3 Mets weaknesses which led to them falling back to .500

Philadelphia Phillies v New York Mets
Philadelphia Phillies v New York Mets / Mike Stobe/GettyImages
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Mets hitters aren't walking, but opposing hitters are

Not only is the bottom of the Mets' lineup not hitting, the team is getting destroyed in the walks department. Against the Blue Jays, the Mets drew just four walks, compared to 14 allowed. The problem with this is twofold. Mets' pitchers aren't finding the strike zone, and Mets' hitters haven't been able to work the count to get free passes.

Kodai Senga was sensational against the Phillies in his previous start, allowing no walks and only one hit in seven shutout innings. On Sunday, though, he reverted to the walk-happy ways that have plagued his first two months in the majors, allowing five in 2.2 innings.

Contrast that with the man whose spot in the rotation Senga ostensibly took, Chris Bassitt. The former Met was efficient in a dominant start on Friday, striking out eight while letting up three hits and zero walks, all while dealing with the fact that his wife went into labor shortly before his start.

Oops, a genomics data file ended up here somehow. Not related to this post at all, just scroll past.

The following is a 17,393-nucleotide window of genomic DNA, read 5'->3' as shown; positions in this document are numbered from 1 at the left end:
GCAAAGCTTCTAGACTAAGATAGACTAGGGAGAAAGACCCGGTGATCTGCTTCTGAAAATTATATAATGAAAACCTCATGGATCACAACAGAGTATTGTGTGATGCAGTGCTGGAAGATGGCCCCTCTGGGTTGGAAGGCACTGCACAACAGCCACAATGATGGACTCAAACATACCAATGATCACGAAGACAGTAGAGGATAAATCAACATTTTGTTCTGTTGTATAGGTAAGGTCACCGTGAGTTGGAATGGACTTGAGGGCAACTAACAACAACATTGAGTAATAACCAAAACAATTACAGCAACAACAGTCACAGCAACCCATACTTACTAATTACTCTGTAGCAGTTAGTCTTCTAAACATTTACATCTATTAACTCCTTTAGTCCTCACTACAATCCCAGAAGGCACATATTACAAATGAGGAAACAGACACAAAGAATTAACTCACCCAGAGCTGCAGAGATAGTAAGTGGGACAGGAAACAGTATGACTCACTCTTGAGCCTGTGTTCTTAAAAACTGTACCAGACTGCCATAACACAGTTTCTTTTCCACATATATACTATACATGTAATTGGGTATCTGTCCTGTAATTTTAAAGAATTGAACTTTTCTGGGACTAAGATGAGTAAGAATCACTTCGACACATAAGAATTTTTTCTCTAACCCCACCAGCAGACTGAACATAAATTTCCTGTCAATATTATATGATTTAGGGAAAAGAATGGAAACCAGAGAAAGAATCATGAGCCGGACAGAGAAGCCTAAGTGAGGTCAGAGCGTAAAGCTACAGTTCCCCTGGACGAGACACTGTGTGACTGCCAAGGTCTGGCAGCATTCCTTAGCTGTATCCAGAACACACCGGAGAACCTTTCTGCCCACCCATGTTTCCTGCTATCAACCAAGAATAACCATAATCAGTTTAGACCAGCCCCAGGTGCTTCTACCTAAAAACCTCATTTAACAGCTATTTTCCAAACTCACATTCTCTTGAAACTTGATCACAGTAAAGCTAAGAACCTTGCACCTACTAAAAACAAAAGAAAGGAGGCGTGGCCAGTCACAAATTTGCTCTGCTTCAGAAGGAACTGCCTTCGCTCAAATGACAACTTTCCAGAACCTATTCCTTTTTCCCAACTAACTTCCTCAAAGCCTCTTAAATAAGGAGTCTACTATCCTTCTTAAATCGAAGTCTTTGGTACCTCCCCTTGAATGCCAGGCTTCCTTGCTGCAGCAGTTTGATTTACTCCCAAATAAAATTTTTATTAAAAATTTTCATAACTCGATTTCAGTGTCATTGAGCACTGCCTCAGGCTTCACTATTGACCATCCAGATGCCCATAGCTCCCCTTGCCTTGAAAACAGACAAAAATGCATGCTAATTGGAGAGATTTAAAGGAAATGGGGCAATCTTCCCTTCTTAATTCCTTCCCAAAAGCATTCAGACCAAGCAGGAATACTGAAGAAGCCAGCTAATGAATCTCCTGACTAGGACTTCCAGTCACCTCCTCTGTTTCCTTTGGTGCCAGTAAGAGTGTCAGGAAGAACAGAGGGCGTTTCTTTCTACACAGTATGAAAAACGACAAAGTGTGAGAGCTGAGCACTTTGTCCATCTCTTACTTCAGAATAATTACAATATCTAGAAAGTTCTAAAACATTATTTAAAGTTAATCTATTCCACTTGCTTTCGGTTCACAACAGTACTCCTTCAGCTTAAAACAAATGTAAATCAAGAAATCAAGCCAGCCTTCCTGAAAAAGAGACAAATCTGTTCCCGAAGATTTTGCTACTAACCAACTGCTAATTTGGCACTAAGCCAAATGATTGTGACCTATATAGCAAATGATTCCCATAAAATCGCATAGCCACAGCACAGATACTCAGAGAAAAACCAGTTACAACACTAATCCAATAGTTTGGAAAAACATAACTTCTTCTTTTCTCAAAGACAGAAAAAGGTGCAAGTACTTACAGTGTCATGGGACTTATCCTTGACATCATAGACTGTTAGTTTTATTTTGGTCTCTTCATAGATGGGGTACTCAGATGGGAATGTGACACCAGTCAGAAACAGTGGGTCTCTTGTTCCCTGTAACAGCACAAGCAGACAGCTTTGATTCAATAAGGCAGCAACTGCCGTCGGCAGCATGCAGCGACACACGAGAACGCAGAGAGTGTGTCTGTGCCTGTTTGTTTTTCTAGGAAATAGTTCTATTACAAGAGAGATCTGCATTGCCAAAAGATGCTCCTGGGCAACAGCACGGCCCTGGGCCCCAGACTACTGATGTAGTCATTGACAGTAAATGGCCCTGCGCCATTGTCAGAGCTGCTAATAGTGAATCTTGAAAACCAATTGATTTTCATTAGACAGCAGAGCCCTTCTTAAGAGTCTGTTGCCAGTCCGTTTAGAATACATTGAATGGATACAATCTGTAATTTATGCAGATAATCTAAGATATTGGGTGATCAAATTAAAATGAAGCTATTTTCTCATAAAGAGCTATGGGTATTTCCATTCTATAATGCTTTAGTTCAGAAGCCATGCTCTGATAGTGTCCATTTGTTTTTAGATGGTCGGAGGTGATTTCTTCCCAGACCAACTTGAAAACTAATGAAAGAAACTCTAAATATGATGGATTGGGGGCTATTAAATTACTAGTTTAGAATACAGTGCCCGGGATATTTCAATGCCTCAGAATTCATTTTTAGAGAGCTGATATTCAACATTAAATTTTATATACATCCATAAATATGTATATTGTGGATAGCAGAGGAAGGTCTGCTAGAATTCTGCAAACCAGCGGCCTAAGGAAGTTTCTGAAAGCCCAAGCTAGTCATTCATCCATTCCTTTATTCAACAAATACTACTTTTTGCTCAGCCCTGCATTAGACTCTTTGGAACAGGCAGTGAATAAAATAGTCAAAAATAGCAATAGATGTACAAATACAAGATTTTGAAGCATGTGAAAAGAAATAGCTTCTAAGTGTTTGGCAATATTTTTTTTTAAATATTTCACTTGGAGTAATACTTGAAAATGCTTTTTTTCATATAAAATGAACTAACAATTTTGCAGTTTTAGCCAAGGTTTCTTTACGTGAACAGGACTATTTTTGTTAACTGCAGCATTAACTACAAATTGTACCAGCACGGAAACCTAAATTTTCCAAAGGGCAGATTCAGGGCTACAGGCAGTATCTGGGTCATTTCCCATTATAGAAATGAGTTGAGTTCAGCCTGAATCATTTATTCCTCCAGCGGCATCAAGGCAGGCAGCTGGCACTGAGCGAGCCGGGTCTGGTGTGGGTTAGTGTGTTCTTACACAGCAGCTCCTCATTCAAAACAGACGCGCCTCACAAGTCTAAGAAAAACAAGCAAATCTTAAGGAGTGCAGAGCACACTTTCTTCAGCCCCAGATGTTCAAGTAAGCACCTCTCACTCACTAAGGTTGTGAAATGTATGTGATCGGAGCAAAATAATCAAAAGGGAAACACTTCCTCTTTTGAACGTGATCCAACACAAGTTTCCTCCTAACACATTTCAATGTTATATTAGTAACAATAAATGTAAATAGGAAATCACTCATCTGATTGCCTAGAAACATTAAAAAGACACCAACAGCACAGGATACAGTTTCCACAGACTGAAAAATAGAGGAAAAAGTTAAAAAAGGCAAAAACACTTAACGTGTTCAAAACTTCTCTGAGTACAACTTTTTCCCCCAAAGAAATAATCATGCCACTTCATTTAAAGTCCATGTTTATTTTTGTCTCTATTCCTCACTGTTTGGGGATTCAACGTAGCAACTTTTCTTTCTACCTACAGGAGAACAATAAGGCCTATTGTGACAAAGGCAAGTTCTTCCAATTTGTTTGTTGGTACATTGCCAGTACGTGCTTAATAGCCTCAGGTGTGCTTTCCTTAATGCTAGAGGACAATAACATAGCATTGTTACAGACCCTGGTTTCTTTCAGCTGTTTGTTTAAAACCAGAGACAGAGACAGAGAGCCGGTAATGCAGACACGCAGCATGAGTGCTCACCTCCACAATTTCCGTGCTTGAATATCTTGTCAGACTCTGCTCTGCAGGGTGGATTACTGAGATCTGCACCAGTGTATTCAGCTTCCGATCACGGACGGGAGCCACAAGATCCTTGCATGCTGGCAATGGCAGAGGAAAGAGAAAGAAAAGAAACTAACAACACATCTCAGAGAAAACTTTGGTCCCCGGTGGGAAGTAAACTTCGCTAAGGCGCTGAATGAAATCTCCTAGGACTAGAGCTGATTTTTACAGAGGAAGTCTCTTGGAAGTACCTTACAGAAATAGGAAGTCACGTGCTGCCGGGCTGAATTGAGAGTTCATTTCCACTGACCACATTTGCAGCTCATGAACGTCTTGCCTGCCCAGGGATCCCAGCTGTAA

Tylor Megill and Justin Verlander, the other Mets starters over the weekend, allowed a combined eight walks between them, but they were able to work around the danger and provide the Mets with a chance to win. Still, the number of walks is concerning, and it's something that will certainly catch up to them should it continue.

More can be said about the hitting approach that the Mets bring to the plate, but there were many at-bats this weekend that unfolded in a similar fashion. Take the first pitch for a strike right down the middle, then chase balls out of the zone later in the count. Our own Josue de Jesus will be examining this troubling trend and what the Mets need to do to fix it. Suffice it to say, the Mets aren't doing themselves any favors by walking so many hitters and failing to draw walks themselves.